Paul’s Top 10 Tips for New Businesses

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Whilst retailers with shop windows might be the most visible type of companies, there are many other types of business starting up on a regular basis. Here’s our simple guide for those who are thinking of taking the first steps to setting up your own business.

 

1. Develop your brand

Choose a unique name that describes your business well and is memorable, then start developing your brand. This doesn’t just mean designing a logo, but involves carefully thinking about how every aspect of your business is portrayed to your clients.

The benefit to you: People will make an association with your brand and what you actually do – they are then more likely to remember to use you when they need your services.

 

2. Register your domain

Register your business name as a domain with an internet hosting company, even before you think about having a website.

The benefit to you: You’ll be able to develop your web presence gradually as and when you can afford it, but only if you’ve reserved the name first.

 

3. What’s your USP?

Think about your Unique Selling Proposition carefully, i.e. what’s special about your business that no-one else offers? Think of a snappy one-liner (known as your ‘elevator pitch’) that describes what you do for when you meet other businesses.

The benefit to you: You’ll come across as confident and focused on your business objectives.

 

4. Work from home

Work from home for as long as possible. It’s cheaper and often easier than renting an office. Some businesses may never need to move out, but you’ll know when the time is right for you.

The benefit to you: Your overheads will be much lower in that important start-up period, and you’ll have family around you for support.

 

5. Use your time efficiently

You may think you’ll be able to work when you like, but you’ll often find that your clients work 9am to 5pm – you may have to fit into their time schedule. Get a good diary and plan your working hours/days so that you know what you need to do for when.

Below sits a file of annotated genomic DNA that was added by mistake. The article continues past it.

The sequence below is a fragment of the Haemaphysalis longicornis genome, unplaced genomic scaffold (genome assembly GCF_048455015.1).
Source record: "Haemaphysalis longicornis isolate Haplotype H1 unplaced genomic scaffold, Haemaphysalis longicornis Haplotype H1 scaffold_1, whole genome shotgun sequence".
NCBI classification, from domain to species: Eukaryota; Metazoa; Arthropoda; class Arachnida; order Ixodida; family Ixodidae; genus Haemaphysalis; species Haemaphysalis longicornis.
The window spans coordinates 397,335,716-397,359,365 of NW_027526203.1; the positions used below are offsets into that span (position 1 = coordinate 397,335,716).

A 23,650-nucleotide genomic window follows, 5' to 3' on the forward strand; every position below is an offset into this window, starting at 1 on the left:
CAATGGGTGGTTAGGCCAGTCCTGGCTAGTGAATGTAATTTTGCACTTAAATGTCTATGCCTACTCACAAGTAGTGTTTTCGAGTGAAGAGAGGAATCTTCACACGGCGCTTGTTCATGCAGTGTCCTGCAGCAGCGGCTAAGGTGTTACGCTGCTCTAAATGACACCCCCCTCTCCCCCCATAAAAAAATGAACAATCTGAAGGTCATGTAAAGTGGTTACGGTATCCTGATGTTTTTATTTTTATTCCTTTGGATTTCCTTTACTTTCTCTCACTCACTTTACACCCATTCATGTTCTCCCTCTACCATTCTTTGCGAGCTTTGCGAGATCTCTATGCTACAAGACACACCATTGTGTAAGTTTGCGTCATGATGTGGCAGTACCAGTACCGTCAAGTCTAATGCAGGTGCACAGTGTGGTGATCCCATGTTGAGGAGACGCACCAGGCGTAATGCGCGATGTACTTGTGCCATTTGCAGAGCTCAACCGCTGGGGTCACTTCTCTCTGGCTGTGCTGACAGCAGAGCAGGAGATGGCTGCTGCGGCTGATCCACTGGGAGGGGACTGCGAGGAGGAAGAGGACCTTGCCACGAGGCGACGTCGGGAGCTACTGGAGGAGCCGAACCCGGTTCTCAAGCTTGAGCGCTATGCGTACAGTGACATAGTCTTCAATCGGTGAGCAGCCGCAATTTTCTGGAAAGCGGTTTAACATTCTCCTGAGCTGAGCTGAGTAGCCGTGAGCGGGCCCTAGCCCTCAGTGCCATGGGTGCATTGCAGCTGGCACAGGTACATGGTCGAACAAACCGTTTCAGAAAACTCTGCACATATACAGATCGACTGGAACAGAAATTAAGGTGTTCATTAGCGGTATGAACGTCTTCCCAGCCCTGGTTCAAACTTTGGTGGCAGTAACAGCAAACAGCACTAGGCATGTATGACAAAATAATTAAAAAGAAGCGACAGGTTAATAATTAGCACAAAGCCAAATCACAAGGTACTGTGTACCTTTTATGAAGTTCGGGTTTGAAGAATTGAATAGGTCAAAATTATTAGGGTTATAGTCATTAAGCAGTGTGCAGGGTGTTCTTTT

The benefit to you: You’ll be able to concentrate on the task at hand rather than panicking about when it will all get done.

 

6. Keep it simple

Don’t try to expand too quickly – be patient, let your business build up gradually.

The benefit to you: People’s confidence in you will build as you naturally develop your business and they come to rely on you.

 

7. Go networking

Join local networking clubs and go regularly to build up relationships with other businesses and potential clients. The best ones are seminars or presentations where you have the opportunity to learn something new, especially if they have a buffet – this is often the best place to ease yourself into gentle conversation with other people there.

The benefit to you: Get your business known in the area, and meet other businesses who may need your services.

 

8. Advertise wisely

Think hard about advertising or promoting your business in any way that will cost you a lot of money and time, for hard-to measure results. Think about where your intended market is likely to look for companies to meet their needs and get your name known. This might not be in the form of traditional advertising at all, e.g. social media, press releases, public speaking or networking events.

The benefit to you: You’ll target your market more efficiently, which should yield measurable results – if it works, do it again!

 

9. Check out your clients

The biggest mistake you can make is to work for a client without making sure they can pay for your services first. If they are a large organisation that use Purchase Orders, make sure you have one for everything you do so you don’t have problems at invoice time. If they are private or small companies, you should only accept work on the condition that they pay as soon as the work is completed – at least for the first few jobs.

The benefit to you: You’ll be sure that you’ll get paid!

 

10. Learn to delegate

Some stuff that needs doing regularly just gets in the way of your ‘proper’ work – get someone else to do it. Accounts are often the first thing that a small business contracts out – use another small business that you’ve met at a networking event.

The benefit to you: You’ll be able to concentrate on your paying work, whilst your delegated tasks are being handled by someone else whose job it is to do it professionally.

 

Interested in finding out more? Get in touch with us today!